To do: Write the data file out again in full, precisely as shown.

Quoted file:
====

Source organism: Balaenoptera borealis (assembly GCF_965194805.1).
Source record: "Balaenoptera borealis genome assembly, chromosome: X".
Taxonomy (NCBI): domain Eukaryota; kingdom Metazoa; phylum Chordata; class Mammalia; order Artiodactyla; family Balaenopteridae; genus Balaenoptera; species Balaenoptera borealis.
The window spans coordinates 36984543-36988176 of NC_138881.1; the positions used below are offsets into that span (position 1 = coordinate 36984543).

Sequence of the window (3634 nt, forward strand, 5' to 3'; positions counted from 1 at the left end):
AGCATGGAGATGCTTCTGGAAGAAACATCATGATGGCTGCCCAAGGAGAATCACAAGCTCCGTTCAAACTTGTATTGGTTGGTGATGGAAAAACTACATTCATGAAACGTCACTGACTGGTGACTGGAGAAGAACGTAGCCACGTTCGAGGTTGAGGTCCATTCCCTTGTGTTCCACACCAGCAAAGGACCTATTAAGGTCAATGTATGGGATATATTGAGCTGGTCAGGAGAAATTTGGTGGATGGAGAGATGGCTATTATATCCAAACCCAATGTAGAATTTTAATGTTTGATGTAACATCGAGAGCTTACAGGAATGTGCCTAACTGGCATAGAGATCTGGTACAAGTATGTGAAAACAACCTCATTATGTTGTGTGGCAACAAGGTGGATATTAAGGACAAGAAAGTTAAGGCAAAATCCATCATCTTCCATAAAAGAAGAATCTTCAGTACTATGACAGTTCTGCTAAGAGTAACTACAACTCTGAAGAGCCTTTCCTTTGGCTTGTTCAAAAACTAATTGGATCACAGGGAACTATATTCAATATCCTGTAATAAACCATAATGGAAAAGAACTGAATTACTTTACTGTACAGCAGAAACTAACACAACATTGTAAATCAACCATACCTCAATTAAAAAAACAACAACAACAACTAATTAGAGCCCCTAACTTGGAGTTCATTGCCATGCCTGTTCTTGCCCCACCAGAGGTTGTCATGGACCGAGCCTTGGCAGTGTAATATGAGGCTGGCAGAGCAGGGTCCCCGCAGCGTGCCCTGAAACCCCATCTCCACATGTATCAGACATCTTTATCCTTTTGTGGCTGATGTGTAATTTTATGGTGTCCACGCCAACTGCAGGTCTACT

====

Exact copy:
Source organism: Balaenoptera borealis (assembly GCF_965194805.1).
Source record: "Balaenoptera borealis genome assembly, chromosome: X".
Taxonomy (NCBI): domain Eukaryota; kingdom Metazoa; phylum Chordata; class Mammalia; order Artiodactyla; family Balaenopteridae; genus Balaenoptera; species Balaenoptera borealis.
The window spans coordinates 36984543-36988176 of NC_138881.1; the positions used below are offsets into that span (position 1 = coordinate 36984543).

Sequence of the window (3634 nt, forward strand, 5' to 3'; positions counted from 1 at the left end):
AGCATGGAGATGCTTCTGGAAGAAACATCATGATGGCTGCCCAAGGAGAATCACAAGCTCCGTTCAAACTTGTATTGGTTGGTGATGGAAAAACTACATTCATGAAACGTCACTGACTGGTGACTGGAGAAGAACGTAGCCACGTTCGAGGTTGAGGTCCATTCCCTTGTGTTCCACACCAGCAAAGGACCTATTAAGGTCAATGTATGGGATATATTGAGCTGGTCAGGAGAAATTTGGTGGATGGAGAGATGGCTATTATATCCAAACCCAATGTAGAATTTTAATGTTTGATGTAACATCGAGAGCTTACAGGAATGTGCCTAACTGGCATAGAGATCTGGTACAAGTATGTGAAAACAACCTCATTATGTTGTGTGGCAACAAGGTGGATATTAAGGACAAGAAAGTTAAGGCAAAATCCATCATCTTCCATAAAAGAAGAATCTTCAGTACTATGACAGTTCTGCTAAGAGTAACTACAACTCTGAAGAGCCTTTCCTTTGGCTTGTTCAAAAACTAATTGGATCACAGGGAACTATATTCAATATCCTGTAATAAACCATAATGGAAAAGAACTGAATTACTTTACTGTACAGCAGAAACTAACACAACATTGTAAATCAACCATACCTCAATTAAAAAAACAACAACAACAACTAATTAGAGCCCCTAACTTGGAGTTCATTGCCATGCCTGTTCTTGCCCCACCAGAGGTTGTCATGGACCGAGCCTTGGCAGTGTAATATGAGGCTGGCAGAGCAGGGTCCCCGCAGCGTGCCCTGAAACCCCATCTCCACATGTATCAGACATCTTTATCCTTTTGTGGCTGATGTGTAATTTTATGGTGTCCACGCCAACTGCAGGTCTACT